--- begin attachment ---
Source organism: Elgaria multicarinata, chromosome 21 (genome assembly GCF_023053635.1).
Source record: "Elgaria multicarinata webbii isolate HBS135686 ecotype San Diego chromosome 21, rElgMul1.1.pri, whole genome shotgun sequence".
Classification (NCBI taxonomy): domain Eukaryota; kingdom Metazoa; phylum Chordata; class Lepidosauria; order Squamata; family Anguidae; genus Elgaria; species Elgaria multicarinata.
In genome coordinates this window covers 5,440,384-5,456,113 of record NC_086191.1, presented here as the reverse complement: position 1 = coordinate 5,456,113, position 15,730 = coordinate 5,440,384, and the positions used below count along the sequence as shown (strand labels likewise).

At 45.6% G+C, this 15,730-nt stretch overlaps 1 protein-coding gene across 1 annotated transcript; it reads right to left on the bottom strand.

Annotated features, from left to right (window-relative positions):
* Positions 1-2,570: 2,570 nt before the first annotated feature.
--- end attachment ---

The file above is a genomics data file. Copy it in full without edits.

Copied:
Source organism: Elgaria multicarinata, chromosome 21 (genome assembly GCF_023053635.1).
Source record: "Elgaria multicarinata webbii isolate HBS135686 ecotype San Diego chromosome 21, rElgMul1.1.pri, whole genome shotgun sequence".
Classification (NCBI taxonomy): domain Eukaryota; kingdom Metazoa; phylum Chordata; class Lepidosauria; order Squamata; family Anguidae; genus Elgaria; species Elgaria multicarinata.
In genome coordinates this window covers 5,440,384-5,456,113 of record NC_086191.1, presented here as the reverse complement: position 1 = coordinate 5,456,113, position 15,730 = coordinate 5,440,384, and the positions used below count along the sequence as shown (strand labels likewise).

At 45.6% G+C, this 15,730-nt stretch overlaps 1 protein-coding gene across 1 annotated transcript; it reads right to left on the bottom strand.

Annotated features, from left to right (window-relative positions):
* Positions 1-2,570: 2,570 nt before the first annotated feature.